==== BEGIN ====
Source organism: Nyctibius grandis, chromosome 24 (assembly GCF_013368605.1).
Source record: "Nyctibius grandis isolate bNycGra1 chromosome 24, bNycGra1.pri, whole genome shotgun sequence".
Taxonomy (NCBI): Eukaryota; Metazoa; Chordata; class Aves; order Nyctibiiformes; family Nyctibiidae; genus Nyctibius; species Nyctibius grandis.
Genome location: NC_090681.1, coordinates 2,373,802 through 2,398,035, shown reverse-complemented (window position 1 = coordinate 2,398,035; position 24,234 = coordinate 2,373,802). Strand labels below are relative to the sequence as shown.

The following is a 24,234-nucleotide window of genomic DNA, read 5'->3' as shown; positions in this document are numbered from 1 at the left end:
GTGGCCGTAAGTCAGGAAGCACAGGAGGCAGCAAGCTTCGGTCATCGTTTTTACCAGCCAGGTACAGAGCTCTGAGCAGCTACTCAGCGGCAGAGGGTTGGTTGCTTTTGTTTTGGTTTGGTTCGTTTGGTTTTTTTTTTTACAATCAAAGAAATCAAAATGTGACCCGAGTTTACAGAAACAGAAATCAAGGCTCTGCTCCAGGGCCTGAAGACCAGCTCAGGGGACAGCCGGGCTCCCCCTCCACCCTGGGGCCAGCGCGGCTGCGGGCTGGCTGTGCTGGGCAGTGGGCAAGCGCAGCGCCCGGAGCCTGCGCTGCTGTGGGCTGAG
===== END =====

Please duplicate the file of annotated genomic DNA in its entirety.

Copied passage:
Source organism: Nyctibius grandis, chromosome 24 (assembly GCF_013368605.1).
Source record: "Nyctibius grandis isolate bNycGra1 chromosome 24, bNycGra1.pri, whole genome shotgun sequence".
Taxonomy (NCBI): Eukaryota; Metazoa; Chordata; class Aves; order Nyctibiiformes; family Nyctibiidae; genus Nyctibius; species Nyctibius grandis.
Genome location: NC_090681.1, coordinates 2,373,802 through 2,398,035, shown reverse-complemented (window position 1 = coordinate 2,398,035; position 24,234 = coordinate 2,373,802). Strand labels below are relative to the sequence as shown.

The following is a 24,234-nucleotide window of genomic DNA, read 5'->3' as shown; positions in this document are numbered from 1 at the left end:
GTGGCCGTAAGTCAGGAAGCACAGGAGGCAGCAAGCTTCGGTCATCGTTTTTACCAGCCAGGTACAGAGCTCTGAGCAGCTACTCAGCGGCAGAGGGTTGGTTGCTTTTGTTTTGGTTTGGTTCGTTTGGTTTTTTTTTTTACAATCAAAGAAATCAAAATGTGACCCGAGTTTACAGAAACAGAAATCAAGGCTCTGCTCCAGGGCCTGAAGACCAGCTCAGGGGACAGCCGGGCTCCCCCTCCACCCTGGGGCCAGCGCGGCTGCGGGCTGGCTGTGCTGGGCAGTGGGCAAGCGCAGCGCCCGGAGCCTGCGCTGCTGTGGGCTGAG